Letter from the Kaiser Propaganda Postcard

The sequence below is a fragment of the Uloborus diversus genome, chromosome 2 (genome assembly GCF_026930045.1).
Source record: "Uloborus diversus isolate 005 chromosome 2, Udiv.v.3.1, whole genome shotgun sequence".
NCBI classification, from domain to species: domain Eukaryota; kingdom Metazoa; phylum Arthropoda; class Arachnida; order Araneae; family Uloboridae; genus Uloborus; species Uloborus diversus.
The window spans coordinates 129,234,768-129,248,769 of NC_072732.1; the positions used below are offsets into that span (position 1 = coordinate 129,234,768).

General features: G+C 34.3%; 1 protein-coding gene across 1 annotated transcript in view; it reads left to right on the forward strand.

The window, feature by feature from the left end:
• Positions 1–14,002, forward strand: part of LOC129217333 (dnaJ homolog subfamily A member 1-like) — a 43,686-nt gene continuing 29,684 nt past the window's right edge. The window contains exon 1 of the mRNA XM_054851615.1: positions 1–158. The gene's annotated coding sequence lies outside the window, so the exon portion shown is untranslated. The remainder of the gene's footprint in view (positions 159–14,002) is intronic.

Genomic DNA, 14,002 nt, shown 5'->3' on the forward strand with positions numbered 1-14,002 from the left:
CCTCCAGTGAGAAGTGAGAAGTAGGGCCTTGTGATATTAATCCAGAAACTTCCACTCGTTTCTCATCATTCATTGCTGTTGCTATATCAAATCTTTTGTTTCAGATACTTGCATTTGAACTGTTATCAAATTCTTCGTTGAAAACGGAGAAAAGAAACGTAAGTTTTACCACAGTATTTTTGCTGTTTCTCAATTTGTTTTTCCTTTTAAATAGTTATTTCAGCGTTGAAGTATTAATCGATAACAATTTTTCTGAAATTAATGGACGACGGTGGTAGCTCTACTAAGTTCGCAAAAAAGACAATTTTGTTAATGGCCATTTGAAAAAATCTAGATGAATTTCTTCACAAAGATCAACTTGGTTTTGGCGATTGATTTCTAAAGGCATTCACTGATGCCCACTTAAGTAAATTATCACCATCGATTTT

Tonight we have a propaganda postcard from the Great War that takes the form of a supposed letter from the Kaiser to his cousin George V. The piece is written in a joke English to make the stereotypical sounds of a German trying to speak English and takes the form of a comic list of things the Kaiser is alleged to want from Great Britain:SKM_C284e17120515440 - Copy (8)The propaganda starts in the first paragraph with the Kaiser asking for the ships of the Royal Navy to be removed so he can come to the UK:SKM_C284e17120515440 - Copy (8) - CopyThis, not very subtly, implies that Britain is safe because of her navy and the Germans are too frightened of it to make a move against the country. Further on the piece explains that the Kaiser wants the Bank of England, suggesting that his main interest in the country is in her wealth:SKM_C284e17120515440 - Copy (9) - CopyThe third paragraph hints at Germany’s imperial ambitions, which certainly existed, and that the Kaiser wants the British Empire to give to his children:SKM_C284e17120515440 - Copy (10) - CopyThe final paragraph is rather interesting in that it acknowledges the ongoing problems with Irish Independence movements at the time, as the Kaiser says he is not interested in taking on that country!SKM_C284e17120515440 - Copy (11) - CopyThis is clearly a propaganda piece and the text is played for laughs, although it reflects many of the thoughts and feelings of people in 1914 and how they perceived Germany’s war aims and ambitions as well as the reliance Great Britain placed on her navy to keep her safe. This card is just one example of many hundreds of propaganda designs postcard manufacturers produced throughout the war. Popular topics were poking fun at the Kaiser and his military and the cards range from the broadly humorous like this one, to much darker topics such as alleged atrocities in Belgium. The cards seem to have been popular, but it is hard to say how much this sort of propaganda influenced public opinion and how much it was just a reflection of people’s existing beliefs and ideas.